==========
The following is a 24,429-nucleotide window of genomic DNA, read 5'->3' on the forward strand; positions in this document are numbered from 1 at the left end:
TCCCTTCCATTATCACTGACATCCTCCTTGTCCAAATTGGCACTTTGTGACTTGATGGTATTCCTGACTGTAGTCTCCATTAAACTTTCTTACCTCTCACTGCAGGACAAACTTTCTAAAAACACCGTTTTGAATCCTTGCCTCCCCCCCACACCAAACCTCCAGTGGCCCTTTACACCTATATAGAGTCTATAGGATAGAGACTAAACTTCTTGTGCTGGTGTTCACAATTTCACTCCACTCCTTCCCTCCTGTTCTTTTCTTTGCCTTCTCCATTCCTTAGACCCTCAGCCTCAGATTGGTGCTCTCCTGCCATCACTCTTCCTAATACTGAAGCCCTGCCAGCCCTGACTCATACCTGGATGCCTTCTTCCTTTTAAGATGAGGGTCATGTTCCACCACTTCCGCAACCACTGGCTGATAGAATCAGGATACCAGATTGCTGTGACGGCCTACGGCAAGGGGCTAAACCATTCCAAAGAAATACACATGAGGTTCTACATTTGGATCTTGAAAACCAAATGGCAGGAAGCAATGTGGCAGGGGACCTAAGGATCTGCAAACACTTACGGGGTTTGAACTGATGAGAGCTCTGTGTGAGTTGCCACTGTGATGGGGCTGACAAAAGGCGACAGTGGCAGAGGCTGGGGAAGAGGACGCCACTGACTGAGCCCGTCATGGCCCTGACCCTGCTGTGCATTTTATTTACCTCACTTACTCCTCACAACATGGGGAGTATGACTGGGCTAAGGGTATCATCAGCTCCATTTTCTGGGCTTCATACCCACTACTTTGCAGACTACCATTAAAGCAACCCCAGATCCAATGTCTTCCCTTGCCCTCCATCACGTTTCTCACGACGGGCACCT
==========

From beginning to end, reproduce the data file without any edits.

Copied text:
The following is a 24,429-nucleotide window of genomic DNA, read 5'->3' on the forward strand; positions in this document are numbered from 1 at the left end:
TCCCTTCCATTATCACTGACATCCTCCTTGTCCAAATTGGCACTTTGTGACTTGATGGTATTCCTGACTGTAGTCTCCATTAAACTTTCTTACCTCTCACTGCAGGACAAACTTTCTAAAAACACCGTTTTGAATCCTTGCCTCCCCCCCACACCAAACCTCCAGTGGCCCTTTACACCTATATAGAGTCTATAGGATAGAGACTAAACTTCTTGTGCTGGTGTTCACAATTTCACTCCACTCCTTCCCTCCTGTTCTTTTCTTTGCCTTCTCCATTCCTTAGACCCTCAGCCTCAGATTGGTGCTCTCCTGCCATCACTCTTCCTAATACTGAAGCCCTGCCAGCCCTGACTCATACCTGGATGCCTTCTTCCTTTTAAGATGAGGGTCATGTTCCACCACTTCCGCAACCACTGGCTGATAGAATCAGGATACCAGATTGCTGTGACGGCCTACGGCAAGGGGCTAAACCATTCCAAAGAAATACACATGAGGTTCTACATTTGGATCTTGAAAACCAAATGGCAGGAAGCAATGTGGCAGGGGACCTAAGGATCTGCAAACACTTACGGGGTTTGAACTGATGAGAGCTCTGTGTGAGTTGCCACTGTGATGGGGCTGACAAAAGGCGACAGTGGCAGAGGCTGGGGAAGAGGACGCCACTGACTGAGCCCGTCATGGCCCTGACCCTGCTGTGCATTTTATTTACCTCACTTACTCCTCACAACATGGGGAGTATGACTGGGCTAAGGGTATCATCAGCTCCATTTTCTGGGCTTCATACCCACTACTTTGCAGACTACCATTAAAGCAACCCCAGATCCAATGTCTTCCCTTGCCCTCCATCACGTTTCTCACGACGGGCACCT